Overcoming lazy spending habits

Savings Angel

This article, entitled "Overcoming lazy spending habits," comes from partner site SavingsAngel.com.

When it comes to saving money on everything you do or buy, creating and maintaining smart habits of how you approach everyday life is key. Being savvy at finding deals, using coupons, and stacking offers take effort. Period. Effort that, quite frankly, even dedicated coupon users and deal-seekers find they don’t always want to make, especially around the holidays. It’s easy to get lax when things are busier and there are so many more purchases to be made than at other times of the year.

Some couponers have even given up a little on couponing, given that getting really stellar grocery deals has become harder over the past few years. But there are so many deals and coupons and offers beyond just groceries, not to mention that, in some ways, grocery deals are returning. You just have to remain diligent and not let frugal fatigue take over.

I have 5 ways to dump lazy money spending:

(1) Calculate your time.
Even though it’s tempting to just grab what you need, pay what is asked, and get your shopping over with – don’t. Stop for a moment and calculate how many hours you’d have to work at your job to pay for the item you’re buying without a deal or a coupon. Is it worth your time? Then consider how much time it would realistically take you to search for a better deal and use a coupon. I guarantee the value for your time is always going to be much greater spending a few minutes to find and use a coupon or hunt down a deal. This is a little trickier when standing in a grocery store, but when shopping for other goods or online, it’s easy. A few moments could save you at least 10%, and often much more. Check out Retailmenot.com for coupons and coupon codes.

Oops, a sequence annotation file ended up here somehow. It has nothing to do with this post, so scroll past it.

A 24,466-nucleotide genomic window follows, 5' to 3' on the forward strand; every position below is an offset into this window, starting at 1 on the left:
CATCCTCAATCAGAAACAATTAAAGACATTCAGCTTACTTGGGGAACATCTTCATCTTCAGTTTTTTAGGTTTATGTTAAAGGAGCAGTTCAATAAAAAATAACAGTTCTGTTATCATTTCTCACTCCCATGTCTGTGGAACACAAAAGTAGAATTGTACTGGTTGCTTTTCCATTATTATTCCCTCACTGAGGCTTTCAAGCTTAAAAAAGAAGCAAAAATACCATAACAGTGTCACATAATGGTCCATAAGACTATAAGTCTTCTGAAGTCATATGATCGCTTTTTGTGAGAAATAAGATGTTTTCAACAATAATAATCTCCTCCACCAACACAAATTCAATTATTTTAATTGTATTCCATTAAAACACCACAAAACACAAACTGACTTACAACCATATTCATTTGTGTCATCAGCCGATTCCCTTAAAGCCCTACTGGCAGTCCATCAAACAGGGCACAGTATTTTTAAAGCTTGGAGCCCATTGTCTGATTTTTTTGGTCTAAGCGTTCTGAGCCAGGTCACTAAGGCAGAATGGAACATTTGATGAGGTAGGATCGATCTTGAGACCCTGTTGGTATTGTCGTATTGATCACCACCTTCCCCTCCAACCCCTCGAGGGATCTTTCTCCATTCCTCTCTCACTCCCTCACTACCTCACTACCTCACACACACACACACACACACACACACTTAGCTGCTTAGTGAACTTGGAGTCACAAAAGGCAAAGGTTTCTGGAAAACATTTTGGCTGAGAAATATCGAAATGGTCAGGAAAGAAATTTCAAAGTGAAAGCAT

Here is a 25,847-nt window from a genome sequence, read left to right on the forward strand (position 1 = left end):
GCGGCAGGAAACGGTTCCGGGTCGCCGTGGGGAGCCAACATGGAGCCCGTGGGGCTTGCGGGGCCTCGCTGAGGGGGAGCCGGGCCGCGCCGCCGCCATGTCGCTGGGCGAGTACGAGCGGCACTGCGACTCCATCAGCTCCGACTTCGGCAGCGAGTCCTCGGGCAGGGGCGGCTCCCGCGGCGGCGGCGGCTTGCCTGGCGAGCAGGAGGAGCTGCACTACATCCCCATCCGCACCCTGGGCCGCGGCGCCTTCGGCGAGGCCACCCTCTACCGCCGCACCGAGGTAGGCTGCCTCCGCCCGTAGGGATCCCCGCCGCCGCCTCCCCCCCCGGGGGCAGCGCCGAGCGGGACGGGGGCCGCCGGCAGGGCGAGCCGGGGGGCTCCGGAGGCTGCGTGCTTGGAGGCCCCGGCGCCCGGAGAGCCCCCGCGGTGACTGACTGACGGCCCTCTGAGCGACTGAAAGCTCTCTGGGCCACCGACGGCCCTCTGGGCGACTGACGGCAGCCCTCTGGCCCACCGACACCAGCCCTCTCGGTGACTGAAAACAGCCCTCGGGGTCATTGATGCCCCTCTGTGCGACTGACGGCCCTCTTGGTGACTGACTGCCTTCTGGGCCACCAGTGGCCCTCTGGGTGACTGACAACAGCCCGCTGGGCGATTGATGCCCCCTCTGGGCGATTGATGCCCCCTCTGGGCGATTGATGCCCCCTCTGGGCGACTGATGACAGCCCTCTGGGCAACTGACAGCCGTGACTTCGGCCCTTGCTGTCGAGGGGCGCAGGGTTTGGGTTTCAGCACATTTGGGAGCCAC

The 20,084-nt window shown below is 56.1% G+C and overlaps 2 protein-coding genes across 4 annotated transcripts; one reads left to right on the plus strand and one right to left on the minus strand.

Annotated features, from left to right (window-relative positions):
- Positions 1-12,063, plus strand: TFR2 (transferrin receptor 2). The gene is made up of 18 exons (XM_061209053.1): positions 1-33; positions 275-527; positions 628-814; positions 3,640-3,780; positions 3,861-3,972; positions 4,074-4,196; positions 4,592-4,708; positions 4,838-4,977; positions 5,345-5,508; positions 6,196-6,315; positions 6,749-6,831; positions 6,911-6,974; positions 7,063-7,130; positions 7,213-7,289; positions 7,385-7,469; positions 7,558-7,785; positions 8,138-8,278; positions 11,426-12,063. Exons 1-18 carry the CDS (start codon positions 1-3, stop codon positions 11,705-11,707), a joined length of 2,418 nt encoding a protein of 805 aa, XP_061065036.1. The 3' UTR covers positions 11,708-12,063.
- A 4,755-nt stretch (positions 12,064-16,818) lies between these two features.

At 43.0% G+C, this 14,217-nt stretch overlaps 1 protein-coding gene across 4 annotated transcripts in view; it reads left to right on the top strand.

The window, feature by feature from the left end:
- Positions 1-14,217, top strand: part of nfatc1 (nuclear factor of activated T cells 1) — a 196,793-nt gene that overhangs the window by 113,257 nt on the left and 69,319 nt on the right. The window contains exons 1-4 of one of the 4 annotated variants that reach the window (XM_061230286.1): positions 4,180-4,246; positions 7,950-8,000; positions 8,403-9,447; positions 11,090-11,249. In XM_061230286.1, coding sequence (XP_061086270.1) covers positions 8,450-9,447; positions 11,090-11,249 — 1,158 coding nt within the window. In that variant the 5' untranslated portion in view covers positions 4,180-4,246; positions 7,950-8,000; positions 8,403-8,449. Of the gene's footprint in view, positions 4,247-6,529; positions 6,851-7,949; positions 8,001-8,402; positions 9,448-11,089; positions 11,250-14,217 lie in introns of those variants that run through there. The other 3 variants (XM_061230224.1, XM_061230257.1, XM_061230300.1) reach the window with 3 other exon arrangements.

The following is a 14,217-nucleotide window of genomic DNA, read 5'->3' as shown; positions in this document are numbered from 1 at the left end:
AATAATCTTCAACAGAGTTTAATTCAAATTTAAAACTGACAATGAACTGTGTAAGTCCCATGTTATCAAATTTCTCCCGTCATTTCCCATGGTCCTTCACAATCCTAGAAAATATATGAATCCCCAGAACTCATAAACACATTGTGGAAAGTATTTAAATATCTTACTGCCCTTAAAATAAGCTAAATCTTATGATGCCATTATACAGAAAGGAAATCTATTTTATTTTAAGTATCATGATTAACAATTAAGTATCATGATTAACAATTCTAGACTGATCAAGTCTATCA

(2) Develop a shopping routine.
This especially applies to shopping online or doing comparisons before heading to the store. First, compare prices for the item you seek. Go through Swagbucks.com to earn points just for browsing. Now that you’ve chosen the store you’ll buy from, check Giftcardzen.com for a discounted gift card. You could save an extra 5-15% or more. Then, look for a coupon code or printable coupon that applies to your purchase. Next, if shopping online, go through Swagbucks before buying, to activate any available cash back.

Before paying, don’t forget to look at the cost of shipping versus buying another item. During the holidays, thresholds for free shipping are lowered. This often makes it more economical to get another item rather than pay for shipping. Alternatively, see if the option to ship to your local store is available for free. Finally, if you purchase from a store that has a points or loyalty program, don’t forget to leverage any perks or discounts you’re entitled to.

(3) Delegate someone with more time.
If you honestly don’t have time to be diligent in seeking out the best deals, assign someone else the job. It’s the perfect opportunity to teach teens how to save and be frugal, and if you want, you can even offer an incentive like a percentage of the savings as a small wage.

(4) Stop using the credit card.
How many times have you whipped out the credit card simply because you haven’t kept up with the bank account? You’re not confident that you wouldn’t bounce something paying with the debit card, so out it comes. The problem with that decision is, even if you typically pay off the card every month, should you lose track and can’t pay it all, you’ll pay interest. Not only that, but you’ve actually created a situation where it will take you longer to get your finances in order. You now have to balance both the bank account and take care of the credit card. Instead, make time weekly to calculate your correct bank balances so you aren’t creating debt just because you don’t know where your finances stand.

(5) Look over everyday purchases for accuracy.
When shopping quickly, not only can you fall into the habit of not using coupons and shopping bargains, you can get lazy about watching your receipts and totals before you pay. Make sure that items ring up the price you expect and if they don’t, ask. The same goes for dining out, paying for services, and memberships. Make sure that you aren’t being charged for items you didn’t order or services you don’t need.


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